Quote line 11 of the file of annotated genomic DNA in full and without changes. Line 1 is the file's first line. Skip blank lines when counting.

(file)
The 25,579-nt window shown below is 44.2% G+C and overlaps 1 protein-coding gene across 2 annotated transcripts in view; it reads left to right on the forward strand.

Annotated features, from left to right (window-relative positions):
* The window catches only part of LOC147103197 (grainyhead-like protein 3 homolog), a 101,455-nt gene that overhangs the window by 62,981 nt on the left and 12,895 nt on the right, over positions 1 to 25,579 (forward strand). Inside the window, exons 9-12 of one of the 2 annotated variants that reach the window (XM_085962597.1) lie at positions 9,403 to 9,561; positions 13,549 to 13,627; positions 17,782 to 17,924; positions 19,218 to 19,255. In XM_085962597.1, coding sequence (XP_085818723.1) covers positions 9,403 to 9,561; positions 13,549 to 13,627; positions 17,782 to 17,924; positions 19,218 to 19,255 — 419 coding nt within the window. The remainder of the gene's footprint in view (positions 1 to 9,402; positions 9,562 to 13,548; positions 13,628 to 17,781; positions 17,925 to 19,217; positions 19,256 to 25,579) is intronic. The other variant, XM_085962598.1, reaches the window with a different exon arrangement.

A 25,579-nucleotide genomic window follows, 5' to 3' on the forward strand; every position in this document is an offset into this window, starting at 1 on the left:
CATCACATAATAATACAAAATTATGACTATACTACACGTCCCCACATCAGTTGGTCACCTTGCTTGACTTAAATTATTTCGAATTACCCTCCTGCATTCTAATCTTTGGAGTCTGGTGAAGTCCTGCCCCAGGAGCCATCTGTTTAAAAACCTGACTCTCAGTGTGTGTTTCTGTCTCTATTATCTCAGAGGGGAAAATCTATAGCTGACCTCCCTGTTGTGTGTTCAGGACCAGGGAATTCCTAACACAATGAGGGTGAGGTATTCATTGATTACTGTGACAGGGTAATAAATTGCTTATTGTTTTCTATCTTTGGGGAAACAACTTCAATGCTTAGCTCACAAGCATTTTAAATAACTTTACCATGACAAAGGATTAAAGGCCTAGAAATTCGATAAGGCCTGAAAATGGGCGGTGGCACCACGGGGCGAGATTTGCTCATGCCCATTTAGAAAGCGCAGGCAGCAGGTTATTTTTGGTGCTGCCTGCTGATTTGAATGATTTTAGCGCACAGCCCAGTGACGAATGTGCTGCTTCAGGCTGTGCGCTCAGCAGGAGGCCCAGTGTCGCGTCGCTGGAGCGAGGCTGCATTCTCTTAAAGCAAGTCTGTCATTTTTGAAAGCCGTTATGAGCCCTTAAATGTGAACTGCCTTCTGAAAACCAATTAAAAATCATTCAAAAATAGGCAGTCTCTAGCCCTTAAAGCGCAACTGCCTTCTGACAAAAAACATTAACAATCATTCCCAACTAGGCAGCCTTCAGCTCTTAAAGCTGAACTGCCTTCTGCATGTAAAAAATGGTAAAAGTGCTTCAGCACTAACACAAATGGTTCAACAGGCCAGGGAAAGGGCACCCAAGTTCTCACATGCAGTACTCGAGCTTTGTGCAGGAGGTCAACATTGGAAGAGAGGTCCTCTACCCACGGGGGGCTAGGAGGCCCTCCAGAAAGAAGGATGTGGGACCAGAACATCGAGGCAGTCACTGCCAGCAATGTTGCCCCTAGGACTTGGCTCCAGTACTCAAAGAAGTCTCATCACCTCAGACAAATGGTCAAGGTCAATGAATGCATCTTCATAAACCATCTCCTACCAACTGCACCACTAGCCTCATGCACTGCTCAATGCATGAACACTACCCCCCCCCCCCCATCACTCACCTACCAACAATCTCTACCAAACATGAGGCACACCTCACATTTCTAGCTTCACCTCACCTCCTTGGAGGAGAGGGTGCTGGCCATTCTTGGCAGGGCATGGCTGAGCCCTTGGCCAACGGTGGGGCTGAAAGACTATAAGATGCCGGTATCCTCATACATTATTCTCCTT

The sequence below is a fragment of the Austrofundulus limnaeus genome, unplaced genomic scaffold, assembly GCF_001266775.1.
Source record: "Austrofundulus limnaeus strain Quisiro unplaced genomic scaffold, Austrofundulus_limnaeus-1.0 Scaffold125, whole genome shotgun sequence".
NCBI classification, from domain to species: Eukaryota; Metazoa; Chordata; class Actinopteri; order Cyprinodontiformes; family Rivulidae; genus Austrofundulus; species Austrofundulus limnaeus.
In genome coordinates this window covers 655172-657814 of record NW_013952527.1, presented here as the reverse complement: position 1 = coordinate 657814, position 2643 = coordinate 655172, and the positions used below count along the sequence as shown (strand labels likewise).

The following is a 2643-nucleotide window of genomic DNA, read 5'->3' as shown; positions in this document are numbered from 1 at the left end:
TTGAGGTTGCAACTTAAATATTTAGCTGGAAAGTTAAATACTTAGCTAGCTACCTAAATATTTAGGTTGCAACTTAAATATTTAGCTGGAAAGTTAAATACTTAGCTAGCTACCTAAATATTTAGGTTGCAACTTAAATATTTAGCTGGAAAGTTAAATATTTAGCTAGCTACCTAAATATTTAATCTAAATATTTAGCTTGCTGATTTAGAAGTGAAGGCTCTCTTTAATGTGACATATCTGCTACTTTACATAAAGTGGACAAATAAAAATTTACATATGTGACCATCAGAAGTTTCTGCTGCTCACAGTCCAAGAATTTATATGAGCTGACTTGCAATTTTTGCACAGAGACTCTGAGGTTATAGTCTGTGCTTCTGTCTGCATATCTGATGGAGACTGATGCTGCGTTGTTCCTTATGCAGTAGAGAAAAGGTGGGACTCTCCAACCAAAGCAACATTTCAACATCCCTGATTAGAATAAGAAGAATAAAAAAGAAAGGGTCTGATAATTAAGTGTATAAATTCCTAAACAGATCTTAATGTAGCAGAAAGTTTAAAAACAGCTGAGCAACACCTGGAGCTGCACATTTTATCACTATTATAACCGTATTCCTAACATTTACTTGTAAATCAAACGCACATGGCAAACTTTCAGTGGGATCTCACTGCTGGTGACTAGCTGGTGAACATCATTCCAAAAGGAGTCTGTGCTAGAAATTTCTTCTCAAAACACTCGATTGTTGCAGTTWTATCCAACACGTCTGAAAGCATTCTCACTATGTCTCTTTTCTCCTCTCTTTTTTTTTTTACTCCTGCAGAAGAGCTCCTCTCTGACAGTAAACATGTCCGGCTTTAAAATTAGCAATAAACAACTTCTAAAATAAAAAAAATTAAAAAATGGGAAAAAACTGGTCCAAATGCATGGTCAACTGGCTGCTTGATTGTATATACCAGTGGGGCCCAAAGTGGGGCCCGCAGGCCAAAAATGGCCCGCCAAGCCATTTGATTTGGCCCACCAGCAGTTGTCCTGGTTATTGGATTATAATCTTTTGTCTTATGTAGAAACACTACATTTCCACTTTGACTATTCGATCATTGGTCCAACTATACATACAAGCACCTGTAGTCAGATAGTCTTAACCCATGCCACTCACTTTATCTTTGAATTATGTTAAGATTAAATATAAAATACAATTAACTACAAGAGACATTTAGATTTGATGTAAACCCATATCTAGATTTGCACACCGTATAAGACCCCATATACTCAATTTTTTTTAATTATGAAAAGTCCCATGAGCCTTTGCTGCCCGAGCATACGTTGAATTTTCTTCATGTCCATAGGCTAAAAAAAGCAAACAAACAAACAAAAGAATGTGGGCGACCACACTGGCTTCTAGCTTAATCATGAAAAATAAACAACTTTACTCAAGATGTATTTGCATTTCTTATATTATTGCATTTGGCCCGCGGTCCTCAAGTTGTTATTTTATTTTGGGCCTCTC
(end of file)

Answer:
TTGAGGTTGCAACTTAAATATTTAGCTGGAAAGTTAAATACTTAGCTAGCTACCTAAATATTTAGGTTGCAACTTAAATATTTAGCTGGAAAGTTAAATACTTAGCTAGCTACCTAAATATTTAGGTTGCAACTTAAATATTTAGCTGGAAAGTTAAATATTTAGCTAGCTACCTAAATATTTAATCTAAATATTTAGCTTGCTGATTTAGAAGTGAAGGCTCTCTTTAATGTGACATATCTGCTACTTTACATAAAGTGGACAAATAAAAATTTACATATGTGACCATCAGAAGTTTCTGCTGCTCACAGTCCAAGAATTTATATGAGCTGACTTGCAATTTTTGCACAGAGACTCTGAGGTTATAGTCTGTGCTTCTGTCTGCATATCTGATGGAGACTGATGCTGCGTTGTTCCTTATGCAGTAGAGAAAAGGTGGGACTCTCCAACCAAAGCAACATTTCAACATCCCTGATTAGAATAAGAAGAATAAAAAAGAAAGGGTCTGATAATTAAGTGTATAAATTCCTAAACAGATCTTAATGTAGCAGAAAGTTTAAAAACAGCTGAGCAACACCTGGAGCTGCACATTTTATCACTATTATAACCGTATTCCTAACATTTACTTGTAAATCAAACGCACATGGCAAACTTTCAGTGGGATCTCACTGCTGGTGACTAGCTGGTGAACATCATTCCAAAAGGAGTCTGTGCTAGAAATTTCTTCTCAAAACACTCGATTGTTGCAGTTWTATCCAACACGTCTGAAAGCATTCTCACTATGTCTCTTTTCTCCTCTCTTTTTTTTTTTACTCCTGCAGAAGAGCTCCTCTCTGACAGTAAACATGTCCGGCTTTAAAATTAGCAATAAACAACTTCTAAAATAAAAAAAATTAAAAAATGGGAAAAAACTGGTCCAAATGCATGGTCAACTGGCTGCTTGATTGTATATACCAGTGGGGCCCAAAGTGGGGCCCGCAGGCCAAAAATGGCCCGCCAAGCCATTTGATTTGGCCCACCAGCAGTTGTCCTGGTTATTGGATTATAATCTTTTGTCTTATGTAGAAACACTACATTTCCACTTTGACTATTCGATCATTGGTCCAACTATACATACAAGCACCTGTAGTCAGATAGTCTTAACCCATGCCACTCACTTTATCTTTGAATTATGTTAAGATTAAATATAAAATACAATTAACTACAAGAGACATTTAGATTTGATGTAAACCCATATCTAGATTTGCACACCGTATAAGACCCCATATACTCAATTTTTTTTAATTATGAAAAGTCCCATGAGCCTTTGCTGCCCGAGCATACGTTGAATTTTCTTCATGTCCATAGGCTAAAAAAAGCAAACAAACAAACAAAAGAATGTGGGCGACCACACTGGCTTCTAGCTTAATCATGAAAAATAAACAACTTTACTCAAGATGTATTTGCATTTCTTATATTATTGCATTTGGCCCGCGGTCCTCAAGTTGTTATTTTATTTTGGGCCTCTC